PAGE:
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Functional Studies of Telomere-Binding Proteins in Saccharomyces castellii

Rhodin, Jenny LU (2009)
Abstract
Telomeres are the ends of linear eukaryotic chromosomes. The telomeres are essential for solving the end replication problem and they stabilize the genome by protection from degradation. The telomeres also protect the chromosomal ends from by being recognized as DNA breaks by the repair machinery, which could lead to end-to-end fusions. Dysfunctional telomeres are implicated in many complex cellular processes like replicative senescence and tumorgenesis. This clearly indicates the importance of maintenance and length regulation of telomeres.

The telomeres are built up by TG-rich tandem repeats and specific proteins binding these repeats. After replication the telomeres can be elongated by the reverse transcriptase, telomerase.... (More)
Telomeres are the ends of linear eukaryotic chromosomes. The telomeres are essential for solving the end replication problem and they stabilize the genome by protection from degradation. The telomeres also protect the chromosomal ends from by being recognized as DNA breaks by the repair machinery, which could lead to end-to-end fusions. Dysfunctional telomeres are implicated in many complex cellular processes like replicative senescence and tumorgenesis. This clearly indicates the importance of maintenance and length regulation of telomeres.

The telomeres are built up by TG-rich tandem repeats and specific proteins binding these repeats. After replication the telomeres can be elongated by the reverse transcriptase, telomerase. In this work an in vitro system that mimics the natural telomere end has been developed. This can be used to investigate the molecular mechanisms involved in the regulation of the telomere length.

I have characterized two telomere binding proteins, Rap1 and Cdc13, from the yeast species Saccharomyces castellii. This yeast has properties beneficial for telomere research, like regularly repeated telomeric DNA. The obtained information regarding the binding specificities of S. castellii Rap1 (scasRap1) and S. castellii Cdc13 (scasCdc13) has been used to study the protein interactions. The ability of scasCdc13 to affect telomerase dependent telomere elongation has been investigated as well. Moreover we have shown that these two different classes of telomere-binding proteins act together in order to conserve a telomeric core sequence during evolution. (Less)
Please use this url to cite or link to this publication:
author
supervisor
opponent
  • PhD, DSc Tomaska, Lubomir, Department of Genetics, Faculty of Natural Sciences, Comenius University, Bratislava, Slovakia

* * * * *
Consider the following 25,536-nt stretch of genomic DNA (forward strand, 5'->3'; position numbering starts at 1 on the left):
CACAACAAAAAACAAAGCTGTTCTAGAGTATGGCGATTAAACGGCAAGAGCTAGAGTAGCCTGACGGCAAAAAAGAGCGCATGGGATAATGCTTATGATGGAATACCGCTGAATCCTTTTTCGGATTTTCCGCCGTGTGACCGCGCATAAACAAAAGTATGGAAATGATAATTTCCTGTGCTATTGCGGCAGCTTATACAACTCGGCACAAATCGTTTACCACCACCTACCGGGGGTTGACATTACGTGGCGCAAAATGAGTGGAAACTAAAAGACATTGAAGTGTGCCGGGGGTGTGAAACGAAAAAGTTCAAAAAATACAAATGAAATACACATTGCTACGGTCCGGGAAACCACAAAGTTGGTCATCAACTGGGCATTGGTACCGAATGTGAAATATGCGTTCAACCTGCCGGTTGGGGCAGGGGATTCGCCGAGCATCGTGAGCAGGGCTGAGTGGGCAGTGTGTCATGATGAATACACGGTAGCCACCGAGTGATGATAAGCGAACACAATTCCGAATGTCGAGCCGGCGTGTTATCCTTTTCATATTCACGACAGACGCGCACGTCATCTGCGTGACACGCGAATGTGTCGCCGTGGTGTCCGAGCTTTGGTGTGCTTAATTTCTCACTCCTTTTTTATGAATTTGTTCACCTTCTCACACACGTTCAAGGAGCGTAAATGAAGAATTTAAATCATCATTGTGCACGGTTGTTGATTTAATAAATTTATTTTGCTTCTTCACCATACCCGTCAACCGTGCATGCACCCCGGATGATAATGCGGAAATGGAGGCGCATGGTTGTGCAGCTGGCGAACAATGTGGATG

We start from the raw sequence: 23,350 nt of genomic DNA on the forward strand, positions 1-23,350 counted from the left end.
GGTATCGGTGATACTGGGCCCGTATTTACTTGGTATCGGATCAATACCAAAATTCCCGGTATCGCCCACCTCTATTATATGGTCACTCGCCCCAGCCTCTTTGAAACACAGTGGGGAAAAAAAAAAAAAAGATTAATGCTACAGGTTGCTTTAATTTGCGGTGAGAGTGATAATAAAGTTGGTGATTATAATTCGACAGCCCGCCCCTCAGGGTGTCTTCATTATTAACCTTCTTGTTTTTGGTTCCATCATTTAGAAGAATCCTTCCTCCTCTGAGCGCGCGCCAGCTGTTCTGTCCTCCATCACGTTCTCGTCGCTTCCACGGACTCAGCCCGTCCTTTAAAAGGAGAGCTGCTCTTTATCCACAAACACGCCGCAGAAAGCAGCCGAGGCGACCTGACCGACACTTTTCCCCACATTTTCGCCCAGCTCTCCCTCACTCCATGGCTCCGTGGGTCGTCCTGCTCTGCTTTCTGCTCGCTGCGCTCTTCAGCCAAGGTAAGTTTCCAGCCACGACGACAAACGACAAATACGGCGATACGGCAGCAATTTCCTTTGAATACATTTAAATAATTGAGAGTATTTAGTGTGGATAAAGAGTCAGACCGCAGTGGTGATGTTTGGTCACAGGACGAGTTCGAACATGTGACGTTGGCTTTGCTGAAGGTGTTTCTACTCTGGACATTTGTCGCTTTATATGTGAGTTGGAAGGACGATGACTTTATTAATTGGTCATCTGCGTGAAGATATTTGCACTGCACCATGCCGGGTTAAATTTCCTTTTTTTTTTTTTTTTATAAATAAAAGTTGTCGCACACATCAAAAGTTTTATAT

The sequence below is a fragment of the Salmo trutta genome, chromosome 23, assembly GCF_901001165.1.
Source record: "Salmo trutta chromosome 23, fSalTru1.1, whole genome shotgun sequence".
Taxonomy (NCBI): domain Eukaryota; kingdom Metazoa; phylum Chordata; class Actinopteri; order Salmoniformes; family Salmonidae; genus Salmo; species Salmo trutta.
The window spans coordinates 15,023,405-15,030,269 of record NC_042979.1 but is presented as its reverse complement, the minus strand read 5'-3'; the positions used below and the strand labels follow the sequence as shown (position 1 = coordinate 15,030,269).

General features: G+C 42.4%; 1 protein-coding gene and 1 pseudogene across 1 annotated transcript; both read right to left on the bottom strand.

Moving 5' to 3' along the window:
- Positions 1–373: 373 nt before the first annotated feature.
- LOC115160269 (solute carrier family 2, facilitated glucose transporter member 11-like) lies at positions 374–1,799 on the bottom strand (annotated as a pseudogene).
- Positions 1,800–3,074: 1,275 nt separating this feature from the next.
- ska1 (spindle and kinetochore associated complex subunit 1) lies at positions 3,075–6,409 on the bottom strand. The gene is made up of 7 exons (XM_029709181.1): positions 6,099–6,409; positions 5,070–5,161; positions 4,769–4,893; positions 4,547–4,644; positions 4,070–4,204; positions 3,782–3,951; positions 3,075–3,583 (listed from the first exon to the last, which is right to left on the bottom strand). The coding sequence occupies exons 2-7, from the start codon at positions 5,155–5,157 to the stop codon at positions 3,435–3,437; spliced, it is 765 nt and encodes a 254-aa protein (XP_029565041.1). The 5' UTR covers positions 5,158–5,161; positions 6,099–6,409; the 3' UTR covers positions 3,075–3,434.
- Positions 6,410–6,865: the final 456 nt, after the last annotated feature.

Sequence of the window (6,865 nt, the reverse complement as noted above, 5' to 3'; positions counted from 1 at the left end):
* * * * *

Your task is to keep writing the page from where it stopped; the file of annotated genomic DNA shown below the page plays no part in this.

organization
publishing date
type
Thesis
publication status
published
subject
keywords
Rap1, DNA-binding domain, telomere evolution, Cdc13, telomerase, single-stranded overhang, telomere, yeast, Naumovia castellii, Saccharomyces castellii
pages
188 pages
defense location
Biology Lecture Hall, Biology Building, Sölvegatan 35, 223 62 Lund
defense date
2009-06-02 09:30:00
ISBN
978-91-85067-55-8
language
English
LU publication?
yes
additional info
Publications: Jenny Rhodin, Eimantas Astromskas and Marita Cohn (2006) Characterization of the DNA Binding Features of Saccharomyces castellii Cdc13p. Journal of Molecular Biology. 355: 335-346; Jenny Rhodin Edsö, Ramesh Tati and Marita Cohn (2008) Highly sequence-specific binding is retained within the DNA-binding domain of the Saccharomyces castellii Cdc13 telomere-binding protein. FEMS Yeast research. 8: 1289-1302 The information about affiliations in this record was updated in December 2015. The record was previously connected to the following departments: Department of Cell and Organism Biology (Closed 2011.) (011002100)
id
b78f2df7-5c05-46cc-bc5c-4299a3258bd7 (old id 1392755)
date added to LUP
2016-04-04 14:06:54
date last changed
2018-11-21 21:18:23
@phdthesis{b78f2df7-5c05-46cc-bc5c-4299a3258bd7,
  abstract     = {Telomeres are the ends of linear eukaryotic chromosomes. The telomeres are essential for solving the end replication problem and they stabilize the genome by protection from degradation. The telomeres also protect the chromosomal ends from by being recognized as DNA breaks by the repair machinery, which could lead to end-to-end fusions. Dysfunctional telomeres are implicated in many complex cellular processes like replicative senescence and tumorgenesis. This clearly indicates the importance of maintenance and length regulation of telomeres. <br/><br>
	The telomeres are built up by TG-rich tandem repeats and specific proteins binding these repeats. After replication the telomeres can be elongated by the reverse transcriptase, telomerase. In this work an in vitro system that mimics the natural telomere end has been developed. This can be used to investigate the molecular mechanisms involved in the regulation of the telomere length.<br/><br>
	I have characterized two telomere binding proteins, Rap1 and Cdc13, from the yeast species Saccharomyces castellii. This yeast has properties beneficial for telomere research, like regularly repeated telomeric DNA. The obtained information regarding the binding specificities of S. castellii Rap1 (scasRap1) and S. castellii Cdc13 (scasCdc13) has been used to study the protein interactions. The ability of scasCdc13 to affect telomerase dependent telomere elongation has been investigated as well. Moreover we have shown that these two different classes of telomere-binding proteins act together in order to conserve a telomeric core sequence during evolution.},
  author       = {Rhodin, Jenny},
  isbn         = {978-91-85067-55-8},
  language     = {eng},
  school       = {Lund University},
  title        = {Functional Studies of Telomere-Binding Proteins in Saccharomyces castellii},
  year         = {2009},
}